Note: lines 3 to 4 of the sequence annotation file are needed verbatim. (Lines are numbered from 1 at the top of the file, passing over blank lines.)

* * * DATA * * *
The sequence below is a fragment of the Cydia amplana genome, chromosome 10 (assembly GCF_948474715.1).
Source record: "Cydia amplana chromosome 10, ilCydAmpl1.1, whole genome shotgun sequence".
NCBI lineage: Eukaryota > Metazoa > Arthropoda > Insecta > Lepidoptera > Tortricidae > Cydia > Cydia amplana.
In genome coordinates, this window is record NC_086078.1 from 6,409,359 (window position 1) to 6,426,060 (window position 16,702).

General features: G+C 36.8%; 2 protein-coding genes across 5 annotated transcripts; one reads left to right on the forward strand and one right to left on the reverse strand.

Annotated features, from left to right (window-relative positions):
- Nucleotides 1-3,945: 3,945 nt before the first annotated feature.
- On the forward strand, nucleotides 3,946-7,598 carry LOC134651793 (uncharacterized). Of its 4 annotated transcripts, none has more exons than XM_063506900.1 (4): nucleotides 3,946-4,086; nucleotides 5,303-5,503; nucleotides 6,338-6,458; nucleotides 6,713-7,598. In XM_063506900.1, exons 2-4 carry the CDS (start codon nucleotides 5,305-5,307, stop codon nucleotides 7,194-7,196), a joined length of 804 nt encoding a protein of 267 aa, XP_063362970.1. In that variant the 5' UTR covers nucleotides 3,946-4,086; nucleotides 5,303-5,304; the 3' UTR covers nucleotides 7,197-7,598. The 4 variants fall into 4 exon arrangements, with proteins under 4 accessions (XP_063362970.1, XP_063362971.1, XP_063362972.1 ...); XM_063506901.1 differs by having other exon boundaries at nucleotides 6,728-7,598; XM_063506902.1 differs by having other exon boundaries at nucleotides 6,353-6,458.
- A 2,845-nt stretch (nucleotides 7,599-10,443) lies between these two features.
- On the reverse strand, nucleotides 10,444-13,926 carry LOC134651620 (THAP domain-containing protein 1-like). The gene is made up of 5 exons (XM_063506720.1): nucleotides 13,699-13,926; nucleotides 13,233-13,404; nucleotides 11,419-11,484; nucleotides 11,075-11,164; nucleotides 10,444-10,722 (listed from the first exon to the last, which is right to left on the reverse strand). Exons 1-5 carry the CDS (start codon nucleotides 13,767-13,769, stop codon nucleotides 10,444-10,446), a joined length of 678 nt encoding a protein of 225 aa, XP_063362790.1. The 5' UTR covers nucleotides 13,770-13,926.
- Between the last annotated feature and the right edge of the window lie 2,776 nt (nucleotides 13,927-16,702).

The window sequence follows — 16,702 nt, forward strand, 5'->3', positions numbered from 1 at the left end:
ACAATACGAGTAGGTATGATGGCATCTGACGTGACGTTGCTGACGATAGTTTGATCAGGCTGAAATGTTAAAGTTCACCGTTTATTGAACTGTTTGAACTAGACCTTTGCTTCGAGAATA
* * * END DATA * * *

NCBI lineage: Eukaryota > Metazoa > Arthropoda > Insecta > Lepidoptera > Tortricidae > Cydia > Cydia amplana.
In genome coordinates, this window is record NC_086078.1 from 6,409,359 (window position 1) to 6,426,060 (window position 16,702).